The authors explained that fruits and vegetables have been extensively studied for their possible effects on the risk of cancer, including bladder cancer. Fruits and vegetables contain several nutrients, phytochemicals, as well as antioxidants which potentially protect from cancer.
According to the National Cancer Institute, there are approximately 72,570 new cancer bladder cases and 15,210 deaths caused by bladder cancer annually in the United States.
Song-Yi Park, PhD., and colleagues set out to determine what effect high fruit and vegetable intake might have on invasive bladder cancer risk.
The team carried out a prospective analysis involving 185,885 older adults who participated in the Multiethnic Cohort Study. The study was set up in 1993 to examine the relationship between dietary, lifestyle, genetic factors, and the risk of cancer.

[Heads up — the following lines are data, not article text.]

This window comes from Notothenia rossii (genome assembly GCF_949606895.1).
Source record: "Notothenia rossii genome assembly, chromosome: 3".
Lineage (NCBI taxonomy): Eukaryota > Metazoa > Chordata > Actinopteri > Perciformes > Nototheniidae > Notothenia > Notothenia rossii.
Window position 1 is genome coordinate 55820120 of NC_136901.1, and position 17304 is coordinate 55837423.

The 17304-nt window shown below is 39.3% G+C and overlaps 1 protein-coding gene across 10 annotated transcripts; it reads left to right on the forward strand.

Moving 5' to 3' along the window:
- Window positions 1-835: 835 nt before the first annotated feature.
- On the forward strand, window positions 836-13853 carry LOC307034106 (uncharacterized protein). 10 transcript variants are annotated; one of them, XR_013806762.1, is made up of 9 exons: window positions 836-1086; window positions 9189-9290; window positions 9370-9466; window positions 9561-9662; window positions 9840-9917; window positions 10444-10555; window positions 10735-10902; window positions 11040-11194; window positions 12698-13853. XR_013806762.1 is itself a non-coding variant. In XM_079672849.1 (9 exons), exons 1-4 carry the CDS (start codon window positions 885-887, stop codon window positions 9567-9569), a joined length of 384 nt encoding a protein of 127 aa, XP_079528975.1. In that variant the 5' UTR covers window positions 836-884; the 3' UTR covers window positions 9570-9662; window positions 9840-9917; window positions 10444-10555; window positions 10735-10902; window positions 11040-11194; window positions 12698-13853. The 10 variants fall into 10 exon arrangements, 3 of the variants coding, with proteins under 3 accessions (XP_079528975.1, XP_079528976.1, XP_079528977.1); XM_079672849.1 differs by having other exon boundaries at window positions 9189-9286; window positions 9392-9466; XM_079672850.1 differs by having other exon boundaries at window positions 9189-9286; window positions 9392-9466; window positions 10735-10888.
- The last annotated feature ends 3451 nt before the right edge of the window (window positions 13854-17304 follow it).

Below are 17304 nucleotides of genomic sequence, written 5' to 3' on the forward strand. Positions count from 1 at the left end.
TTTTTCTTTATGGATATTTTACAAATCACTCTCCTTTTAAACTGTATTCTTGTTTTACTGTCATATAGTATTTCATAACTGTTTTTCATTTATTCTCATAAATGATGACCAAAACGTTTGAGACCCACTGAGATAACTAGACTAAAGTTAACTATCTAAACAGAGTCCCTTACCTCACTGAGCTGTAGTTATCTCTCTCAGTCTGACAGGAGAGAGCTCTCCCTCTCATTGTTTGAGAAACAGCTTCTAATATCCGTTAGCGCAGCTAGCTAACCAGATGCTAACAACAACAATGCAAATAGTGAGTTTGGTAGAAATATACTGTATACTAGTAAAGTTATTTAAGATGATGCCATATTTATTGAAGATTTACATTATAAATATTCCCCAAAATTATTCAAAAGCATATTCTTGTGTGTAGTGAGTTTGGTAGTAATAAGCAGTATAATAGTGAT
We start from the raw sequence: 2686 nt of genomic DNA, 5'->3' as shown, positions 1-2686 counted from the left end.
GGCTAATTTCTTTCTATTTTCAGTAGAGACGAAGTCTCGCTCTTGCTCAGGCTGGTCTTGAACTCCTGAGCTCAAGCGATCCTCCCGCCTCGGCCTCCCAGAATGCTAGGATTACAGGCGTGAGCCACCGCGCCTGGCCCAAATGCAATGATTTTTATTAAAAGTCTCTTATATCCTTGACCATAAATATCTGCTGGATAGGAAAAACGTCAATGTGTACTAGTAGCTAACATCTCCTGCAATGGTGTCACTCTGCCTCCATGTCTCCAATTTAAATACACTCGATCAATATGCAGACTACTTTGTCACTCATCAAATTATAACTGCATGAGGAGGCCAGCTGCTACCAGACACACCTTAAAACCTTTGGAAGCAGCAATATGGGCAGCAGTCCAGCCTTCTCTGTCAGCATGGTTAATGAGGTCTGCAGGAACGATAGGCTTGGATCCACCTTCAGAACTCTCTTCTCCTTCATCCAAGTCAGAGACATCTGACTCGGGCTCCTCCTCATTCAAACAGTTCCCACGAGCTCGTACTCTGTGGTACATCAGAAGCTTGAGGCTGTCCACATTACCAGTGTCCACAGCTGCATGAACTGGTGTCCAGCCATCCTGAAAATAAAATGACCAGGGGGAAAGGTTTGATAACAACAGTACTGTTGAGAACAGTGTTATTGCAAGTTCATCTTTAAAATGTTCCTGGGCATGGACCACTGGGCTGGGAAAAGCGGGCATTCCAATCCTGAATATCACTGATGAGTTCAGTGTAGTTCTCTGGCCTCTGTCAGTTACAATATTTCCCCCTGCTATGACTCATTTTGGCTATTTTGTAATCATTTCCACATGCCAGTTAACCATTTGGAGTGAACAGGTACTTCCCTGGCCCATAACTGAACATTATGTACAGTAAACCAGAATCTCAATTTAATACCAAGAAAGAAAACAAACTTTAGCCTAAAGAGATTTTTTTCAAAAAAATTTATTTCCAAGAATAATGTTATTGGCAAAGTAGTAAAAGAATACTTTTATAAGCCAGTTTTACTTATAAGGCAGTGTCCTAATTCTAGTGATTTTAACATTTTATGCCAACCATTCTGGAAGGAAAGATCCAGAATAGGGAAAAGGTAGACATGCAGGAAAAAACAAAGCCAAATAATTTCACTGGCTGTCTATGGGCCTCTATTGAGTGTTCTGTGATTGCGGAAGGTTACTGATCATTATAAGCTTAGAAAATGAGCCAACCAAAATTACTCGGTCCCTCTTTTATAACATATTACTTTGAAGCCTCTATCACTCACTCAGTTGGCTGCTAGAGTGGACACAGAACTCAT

The researchers gathered and analyzed data over a 12.5-year period. During that time 152 females and 429 males developed invasive bladder cancer.
After making adjustments for some variables which influence cancer risk, such as age, the scientists discovered that those with the lowest bladder cancer risk were women who ate the most fruits and vegetables.
Park and team found that:
Women with the highest yellow-orange vegetable intake had a 52% lower risk of developing invasive bladder cancer compared to women with the lowest consumption.
Women with the highest consumption of vitamins A, C, and E were the least likely to develop bladder cancer.
Fruit and vegetable consumption appeared to have no effect on male bladder cancer risk.
Park said, "Our study supports the fruit and vegetable recommendation for cancer prevention. However, further investigation is needed to understand and explain why the reduced cancer risk with higher consumption of fruits and vegetables was confined to only women."